• Understanding End-of-Life in a Long-Term Care Home: Perceptions of Bereaved Family Members

      Thoms, Shannon; Applied Health Sciences Program
      Rather than a natural aspect of life, adherence to the medical model within long-term care (LTC) homes has framed death as something to be avoided and a failure of the system. The purpose of this phenomenological study was to contribute to the ongoing discussion in the literature regarding the experience of dying and death in a LTC home from the perspective of bereaved family members. Interviews were conducted with eight family members who had a relative die in a LTC home within the preceding 12 months. Interviews with participants focused on their experiences while their relative approached the end-of-life, at the time of death, and after their death. My findings resulted in the overall theme of Respecting the Life and Death. Within this theme, I found that taking a compassionate approach to care; staff, families, and residents coming together for care; and the continuation of care all supported residents on their end-of-life journey. The findings of this research call attention to the multifaceted nature of dying beyond physiological care and work to address ways to provide quality end-of life care.
    • Understanding Network Governance: A Case Study Exploration of Active Canada 20/20

      Wu, Brandon R.; Applied Health Sciences Program (Brock University, 2015-01-06)
      Consistent with the governance shift towards network forms of governance, a number of new social movements have formed in response to the declining levels of physical activity in the Western world. One such movement is Active Canada 20/20: A Physical Activity Strategy and Change Agenda for Canada. Network governance is employed as the theoretical framework for this case study exploration of Active Canada 20/20 and the political landscape surrounding its development and implementation. Semi-structured interviews were conducted in addition to document/policy analysis and direct observations. Analysis of the data resulted in three overarching themes – the defining characteristics of network governance, the political landscape, and intersectoral linkages – that interconnect multifariously based the nature of the Canadian federal government and its relationship with the voluntary sector for physical activity. Despite progress in driving Active Canada 20/20 forward, entrenched dynamics of power need to be navigated within the political landscape surrounding network governance.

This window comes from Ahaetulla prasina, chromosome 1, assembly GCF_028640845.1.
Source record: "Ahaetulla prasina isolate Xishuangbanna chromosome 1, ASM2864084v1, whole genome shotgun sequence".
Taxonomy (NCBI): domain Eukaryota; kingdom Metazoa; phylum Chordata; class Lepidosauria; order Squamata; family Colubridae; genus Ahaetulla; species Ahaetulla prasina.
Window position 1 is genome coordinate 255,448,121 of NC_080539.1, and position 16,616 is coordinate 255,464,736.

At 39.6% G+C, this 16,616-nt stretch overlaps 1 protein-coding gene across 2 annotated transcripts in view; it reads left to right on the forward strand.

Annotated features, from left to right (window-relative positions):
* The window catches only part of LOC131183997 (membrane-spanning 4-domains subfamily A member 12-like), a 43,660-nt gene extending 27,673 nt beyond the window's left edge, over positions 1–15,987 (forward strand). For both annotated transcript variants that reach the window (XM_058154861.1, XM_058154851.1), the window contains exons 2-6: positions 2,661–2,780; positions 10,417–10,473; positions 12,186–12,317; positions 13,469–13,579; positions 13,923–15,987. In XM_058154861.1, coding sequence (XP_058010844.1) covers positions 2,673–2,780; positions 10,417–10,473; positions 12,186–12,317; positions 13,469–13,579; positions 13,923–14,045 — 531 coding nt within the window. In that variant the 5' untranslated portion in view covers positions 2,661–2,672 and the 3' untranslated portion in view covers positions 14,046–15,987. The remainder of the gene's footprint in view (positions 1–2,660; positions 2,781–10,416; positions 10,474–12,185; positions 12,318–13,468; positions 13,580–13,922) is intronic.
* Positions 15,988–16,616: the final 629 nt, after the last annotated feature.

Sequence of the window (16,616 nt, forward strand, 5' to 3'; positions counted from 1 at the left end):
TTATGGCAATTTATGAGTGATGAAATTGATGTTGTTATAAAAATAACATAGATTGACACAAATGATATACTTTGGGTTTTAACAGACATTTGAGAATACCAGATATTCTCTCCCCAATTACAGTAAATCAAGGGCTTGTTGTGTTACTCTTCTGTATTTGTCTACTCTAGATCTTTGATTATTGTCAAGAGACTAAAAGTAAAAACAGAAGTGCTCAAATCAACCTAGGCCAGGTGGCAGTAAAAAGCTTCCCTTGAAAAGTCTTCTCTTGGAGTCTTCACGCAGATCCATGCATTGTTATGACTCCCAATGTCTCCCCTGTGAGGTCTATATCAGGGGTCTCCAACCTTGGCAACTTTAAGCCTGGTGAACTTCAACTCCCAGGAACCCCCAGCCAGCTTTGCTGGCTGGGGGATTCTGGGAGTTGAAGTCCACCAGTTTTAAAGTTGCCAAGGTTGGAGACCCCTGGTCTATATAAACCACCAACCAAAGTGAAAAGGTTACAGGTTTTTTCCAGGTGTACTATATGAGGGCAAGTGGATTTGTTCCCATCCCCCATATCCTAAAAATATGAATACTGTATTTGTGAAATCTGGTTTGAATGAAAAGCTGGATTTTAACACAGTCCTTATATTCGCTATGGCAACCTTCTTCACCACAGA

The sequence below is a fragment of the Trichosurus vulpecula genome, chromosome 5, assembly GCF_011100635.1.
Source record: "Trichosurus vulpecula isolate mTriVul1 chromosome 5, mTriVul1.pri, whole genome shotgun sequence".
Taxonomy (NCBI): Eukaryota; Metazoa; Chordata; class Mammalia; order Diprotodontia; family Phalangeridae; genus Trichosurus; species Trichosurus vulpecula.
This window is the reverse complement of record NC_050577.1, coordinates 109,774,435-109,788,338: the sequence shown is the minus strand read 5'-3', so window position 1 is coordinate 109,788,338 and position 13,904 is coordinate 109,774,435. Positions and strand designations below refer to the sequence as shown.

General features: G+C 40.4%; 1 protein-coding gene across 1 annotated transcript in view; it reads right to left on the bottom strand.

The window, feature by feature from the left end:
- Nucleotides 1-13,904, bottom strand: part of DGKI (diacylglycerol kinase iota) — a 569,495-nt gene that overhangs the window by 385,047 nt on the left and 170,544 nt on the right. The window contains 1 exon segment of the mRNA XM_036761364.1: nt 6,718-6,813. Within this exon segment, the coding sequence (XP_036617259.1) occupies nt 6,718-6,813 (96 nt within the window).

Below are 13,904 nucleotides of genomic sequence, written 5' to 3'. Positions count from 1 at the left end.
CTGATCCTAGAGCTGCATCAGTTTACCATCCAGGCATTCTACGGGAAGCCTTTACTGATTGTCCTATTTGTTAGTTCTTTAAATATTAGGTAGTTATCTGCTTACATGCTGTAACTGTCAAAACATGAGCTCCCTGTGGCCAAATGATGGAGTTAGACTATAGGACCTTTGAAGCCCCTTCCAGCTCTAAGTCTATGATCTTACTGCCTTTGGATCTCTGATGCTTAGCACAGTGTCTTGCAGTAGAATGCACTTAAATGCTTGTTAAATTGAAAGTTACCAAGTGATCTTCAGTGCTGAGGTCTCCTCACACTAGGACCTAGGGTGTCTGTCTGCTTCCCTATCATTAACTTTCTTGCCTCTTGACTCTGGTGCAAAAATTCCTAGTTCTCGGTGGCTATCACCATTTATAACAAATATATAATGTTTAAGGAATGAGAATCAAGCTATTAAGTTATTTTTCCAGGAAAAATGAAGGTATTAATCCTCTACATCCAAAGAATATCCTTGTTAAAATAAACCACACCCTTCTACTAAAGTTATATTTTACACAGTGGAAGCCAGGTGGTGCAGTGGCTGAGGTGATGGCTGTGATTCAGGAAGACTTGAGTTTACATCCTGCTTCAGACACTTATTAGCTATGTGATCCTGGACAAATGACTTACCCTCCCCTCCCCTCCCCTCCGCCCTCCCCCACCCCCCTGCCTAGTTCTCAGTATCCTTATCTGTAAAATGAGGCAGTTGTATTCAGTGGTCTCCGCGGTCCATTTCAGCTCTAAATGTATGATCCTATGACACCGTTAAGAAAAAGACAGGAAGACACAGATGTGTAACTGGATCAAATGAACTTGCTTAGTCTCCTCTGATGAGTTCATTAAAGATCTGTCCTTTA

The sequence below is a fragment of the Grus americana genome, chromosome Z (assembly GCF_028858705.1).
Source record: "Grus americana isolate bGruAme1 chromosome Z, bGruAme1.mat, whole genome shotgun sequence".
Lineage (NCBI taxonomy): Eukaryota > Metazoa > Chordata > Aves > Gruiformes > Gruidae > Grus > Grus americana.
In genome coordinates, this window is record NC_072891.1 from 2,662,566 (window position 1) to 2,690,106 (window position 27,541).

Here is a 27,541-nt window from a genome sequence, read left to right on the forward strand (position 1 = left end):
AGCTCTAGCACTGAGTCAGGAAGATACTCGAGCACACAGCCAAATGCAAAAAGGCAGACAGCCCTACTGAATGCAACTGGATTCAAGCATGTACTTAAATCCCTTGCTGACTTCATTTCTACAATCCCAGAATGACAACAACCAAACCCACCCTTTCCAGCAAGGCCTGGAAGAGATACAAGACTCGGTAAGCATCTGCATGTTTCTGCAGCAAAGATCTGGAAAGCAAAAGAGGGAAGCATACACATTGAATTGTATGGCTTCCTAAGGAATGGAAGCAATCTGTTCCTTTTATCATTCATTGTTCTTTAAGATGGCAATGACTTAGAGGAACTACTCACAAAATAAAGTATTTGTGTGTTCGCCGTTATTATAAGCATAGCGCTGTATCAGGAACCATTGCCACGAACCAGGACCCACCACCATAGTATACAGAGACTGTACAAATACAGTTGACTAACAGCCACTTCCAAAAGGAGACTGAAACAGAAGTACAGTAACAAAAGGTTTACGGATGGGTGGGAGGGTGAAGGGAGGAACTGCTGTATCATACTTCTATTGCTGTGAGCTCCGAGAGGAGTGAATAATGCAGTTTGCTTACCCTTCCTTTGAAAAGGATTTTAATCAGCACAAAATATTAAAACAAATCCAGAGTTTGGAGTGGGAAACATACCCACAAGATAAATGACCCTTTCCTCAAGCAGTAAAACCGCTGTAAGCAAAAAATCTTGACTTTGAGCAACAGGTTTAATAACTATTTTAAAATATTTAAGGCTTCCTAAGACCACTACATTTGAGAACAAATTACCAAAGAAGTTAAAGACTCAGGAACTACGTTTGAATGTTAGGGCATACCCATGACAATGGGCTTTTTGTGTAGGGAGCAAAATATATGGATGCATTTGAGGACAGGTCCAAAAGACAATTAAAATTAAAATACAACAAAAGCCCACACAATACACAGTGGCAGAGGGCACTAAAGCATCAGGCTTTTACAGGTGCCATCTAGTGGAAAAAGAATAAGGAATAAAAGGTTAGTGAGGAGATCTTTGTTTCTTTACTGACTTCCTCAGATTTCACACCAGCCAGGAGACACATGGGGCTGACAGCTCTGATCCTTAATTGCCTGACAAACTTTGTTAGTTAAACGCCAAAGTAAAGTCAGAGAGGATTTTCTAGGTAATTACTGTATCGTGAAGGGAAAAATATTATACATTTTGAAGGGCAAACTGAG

• Understanding the Integration of Living Skills Through the Context of Health and Physical Education: A Case Study of Educators’ Experiences

      Weir, Jillian; Applied Health Sciences Program (Brock University, 2013-09-19)
      The research presented is a qualitative case study of educators’ experiences in integrating living skills in the context of health and physical education (HPE). In using semi-structured interviews the study investigated HPE educators’ experiences and revealed their insights relative to three major themes; professional practice, challenges and support systems. Professional practice experiences detailed the use of progressive lesson planning, reflective and engaging activities, explicit student centered pedagogy as well as holistic teaching philosophies. Even further, the limited knowledge and awareness of living skills, conflicting teaching philosophies, competitive environments between subject areas and lack of time and accessibility were four major challenges that emerged throughout the data. Major supportive roles for HPE educators in the integration process included other educators, consultants, school administration, public health, parents, community programs and professional organizations. The study provides valuable discussion and suggestions for improvement of pedagogical practices in teaching living skills in the HPE setting.
    • "Unfreezing" Year-Round Programming: A Case Study of Organizational Change in Summer Camps

      Dabrowski, Hannah; Applied Health Sciences Program
      The term summer camp does not often bring to mind tobogganing and ice skating, yet more and more frequently, summer camps are transitioning into programs capable of running year-round. This study aimed to examine both the formation and process of creating year-round programming within summer camps in Ontario. A descriptive case study was employed to uncover answers to the study’s research questions: (1) in what ways have camps become year-round programs? and (2) what has been learned by individuals involved in creating year-round programming? Interviews were conducted with camp directors from six camps who had created year-round programming. Narratives and themes were identified from the interviews with eight major themes highlighted. These eight themes were “inherited or donated,” “planning,” “correctly the first time,” “marketing,” “relationships,” “staffing,” “benefits to other seasons” and “financial justification.” Using Kurt Lewin’s Three-Step model of planned change, themes were characterized into one of Lewin’s stages of “unfreezing,” “changing,” and “refreezing.” Two themes did not pertain to one of Lewin’s stages, but were still relevant. Although listed individually, the themes were all connected in order to prescribe what may be an ideal process of creating year-round programming.
    • University Physical Education Students’ Understanding and Interpretation of Social Interaction as Part of a Meaningful Physical Education Experience

      Chee, Caleb Siang Heng; Applied Health Sciences Program